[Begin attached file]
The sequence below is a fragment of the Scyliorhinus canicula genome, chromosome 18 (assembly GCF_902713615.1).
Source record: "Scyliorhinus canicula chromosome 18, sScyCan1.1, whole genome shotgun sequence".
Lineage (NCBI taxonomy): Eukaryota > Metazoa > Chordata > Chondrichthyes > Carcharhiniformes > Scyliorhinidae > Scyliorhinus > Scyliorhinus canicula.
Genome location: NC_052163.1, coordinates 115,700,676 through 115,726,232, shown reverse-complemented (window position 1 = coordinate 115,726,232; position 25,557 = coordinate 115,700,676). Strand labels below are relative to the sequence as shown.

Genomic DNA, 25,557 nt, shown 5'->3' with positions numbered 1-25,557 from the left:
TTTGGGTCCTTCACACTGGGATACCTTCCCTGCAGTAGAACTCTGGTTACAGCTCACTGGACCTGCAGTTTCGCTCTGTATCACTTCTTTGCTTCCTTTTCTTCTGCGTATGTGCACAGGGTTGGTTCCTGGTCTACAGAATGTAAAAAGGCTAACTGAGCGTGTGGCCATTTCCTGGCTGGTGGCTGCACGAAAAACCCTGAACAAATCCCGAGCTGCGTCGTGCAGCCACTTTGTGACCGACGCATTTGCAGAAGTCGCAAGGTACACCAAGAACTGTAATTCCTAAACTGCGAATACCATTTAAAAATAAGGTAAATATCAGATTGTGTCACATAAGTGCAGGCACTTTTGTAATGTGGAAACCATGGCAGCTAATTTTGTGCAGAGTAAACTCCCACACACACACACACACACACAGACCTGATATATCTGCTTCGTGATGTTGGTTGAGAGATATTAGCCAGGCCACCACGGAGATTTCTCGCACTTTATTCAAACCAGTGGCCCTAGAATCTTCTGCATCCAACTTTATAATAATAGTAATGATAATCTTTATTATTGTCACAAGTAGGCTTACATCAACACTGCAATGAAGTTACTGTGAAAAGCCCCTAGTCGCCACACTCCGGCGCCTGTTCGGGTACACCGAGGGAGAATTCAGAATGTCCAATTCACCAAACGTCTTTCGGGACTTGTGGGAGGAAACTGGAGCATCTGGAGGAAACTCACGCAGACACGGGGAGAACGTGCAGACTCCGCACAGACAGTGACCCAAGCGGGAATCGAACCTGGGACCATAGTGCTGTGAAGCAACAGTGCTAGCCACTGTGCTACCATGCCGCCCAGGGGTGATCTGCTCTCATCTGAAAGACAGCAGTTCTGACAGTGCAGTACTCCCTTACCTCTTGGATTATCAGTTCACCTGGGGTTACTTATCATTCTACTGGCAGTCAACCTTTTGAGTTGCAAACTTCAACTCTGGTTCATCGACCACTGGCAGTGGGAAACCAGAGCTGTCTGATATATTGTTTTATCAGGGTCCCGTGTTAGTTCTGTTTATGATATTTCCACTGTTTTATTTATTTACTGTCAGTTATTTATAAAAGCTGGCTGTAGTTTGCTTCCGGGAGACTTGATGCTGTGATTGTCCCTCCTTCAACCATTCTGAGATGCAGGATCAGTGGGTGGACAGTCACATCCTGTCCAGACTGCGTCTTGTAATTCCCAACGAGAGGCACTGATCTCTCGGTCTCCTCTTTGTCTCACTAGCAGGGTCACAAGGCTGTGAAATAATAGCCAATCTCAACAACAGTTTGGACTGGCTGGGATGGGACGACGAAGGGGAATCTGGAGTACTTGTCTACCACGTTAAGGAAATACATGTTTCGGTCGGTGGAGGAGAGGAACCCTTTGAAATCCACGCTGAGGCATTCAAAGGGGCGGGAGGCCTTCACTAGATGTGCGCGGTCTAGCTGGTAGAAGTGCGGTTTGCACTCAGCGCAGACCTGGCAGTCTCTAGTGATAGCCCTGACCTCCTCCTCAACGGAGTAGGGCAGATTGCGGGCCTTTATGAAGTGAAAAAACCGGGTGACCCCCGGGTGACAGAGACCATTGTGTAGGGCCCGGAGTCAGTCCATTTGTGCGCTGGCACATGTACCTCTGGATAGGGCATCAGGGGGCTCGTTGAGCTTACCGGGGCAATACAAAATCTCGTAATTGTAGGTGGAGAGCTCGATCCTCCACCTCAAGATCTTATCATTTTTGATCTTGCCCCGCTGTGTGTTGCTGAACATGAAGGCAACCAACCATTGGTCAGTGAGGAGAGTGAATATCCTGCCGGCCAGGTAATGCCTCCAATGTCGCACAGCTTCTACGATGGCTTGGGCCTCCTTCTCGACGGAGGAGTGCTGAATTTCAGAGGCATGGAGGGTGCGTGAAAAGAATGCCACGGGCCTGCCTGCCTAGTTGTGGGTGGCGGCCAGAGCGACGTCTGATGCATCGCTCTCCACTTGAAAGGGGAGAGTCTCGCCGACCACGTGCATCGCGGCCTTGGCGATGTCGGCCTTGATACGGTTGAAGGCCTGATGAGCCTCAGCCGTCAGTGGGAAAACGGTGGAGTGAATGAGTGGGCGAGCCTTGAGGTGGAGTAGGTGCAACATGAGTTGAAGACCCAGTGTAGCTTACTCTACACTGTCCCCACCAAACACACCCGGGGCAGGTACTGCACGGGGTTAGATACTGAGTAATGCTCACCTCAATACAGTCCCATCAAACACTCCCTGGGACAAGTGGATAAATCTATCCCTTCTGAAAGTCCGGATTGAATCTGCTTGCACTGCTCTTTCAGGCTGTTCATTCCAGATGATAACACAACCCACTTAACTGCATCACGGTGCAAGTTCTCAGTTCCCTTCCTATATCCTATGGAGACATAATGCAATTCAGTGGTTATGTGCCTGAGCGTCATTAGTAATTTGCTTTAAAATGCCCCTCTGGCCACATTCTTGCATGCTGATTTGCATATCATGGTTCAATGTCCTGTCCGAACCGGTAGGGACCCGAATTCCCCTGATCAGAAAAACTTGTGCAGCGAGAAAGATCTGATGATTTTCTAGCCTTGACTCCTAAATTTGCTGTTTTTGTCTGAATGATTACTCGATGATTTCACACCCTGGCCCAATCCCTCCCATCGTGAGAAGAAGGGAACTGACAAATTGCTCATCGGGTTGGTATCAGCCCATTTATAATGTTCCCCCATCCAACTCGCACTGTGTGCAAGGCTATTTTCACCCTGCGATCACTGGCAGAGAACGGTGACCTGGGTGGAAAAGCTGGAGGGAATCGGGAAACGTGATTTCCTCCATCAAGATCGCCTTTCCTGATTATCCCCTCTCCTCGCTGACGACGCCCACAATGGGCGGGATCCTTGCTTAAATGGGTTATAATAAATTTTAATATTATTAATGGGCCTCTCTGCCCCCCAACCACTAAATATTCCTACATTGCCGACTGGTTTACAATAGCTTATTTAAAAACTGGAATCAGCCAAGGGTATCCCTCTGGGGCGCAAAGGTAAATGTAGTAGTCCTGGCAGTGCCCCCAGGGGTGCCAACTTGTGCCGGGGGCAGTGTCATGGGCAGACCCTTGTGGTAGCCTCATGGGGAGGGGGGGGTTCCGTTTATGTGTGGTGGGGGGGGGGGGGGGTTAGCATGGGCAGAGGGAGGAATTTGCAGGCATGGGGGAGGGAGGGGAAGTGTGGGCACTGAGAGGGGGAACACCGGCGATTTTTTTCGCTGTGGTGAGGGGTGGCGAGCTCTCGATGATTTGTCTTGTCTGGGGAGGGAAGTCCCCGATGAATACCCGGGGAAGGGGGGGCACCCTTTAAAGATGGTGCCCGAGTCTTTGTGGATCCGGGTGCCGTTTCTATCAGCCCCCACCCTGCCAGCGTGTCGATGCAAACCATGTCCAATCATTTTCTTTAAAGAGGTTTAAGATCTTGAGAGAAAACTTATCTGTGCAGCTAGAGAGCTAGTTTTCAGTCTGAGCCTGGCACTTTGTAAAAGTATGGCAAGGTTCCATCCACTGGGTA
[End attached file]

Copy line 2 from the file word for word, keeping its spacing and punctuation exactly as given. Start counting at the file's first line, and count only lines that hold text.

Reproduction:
Source record: "Scyliorhinus canicula chromosome 18, sScyCan1.1, whole genome shotgun sequence".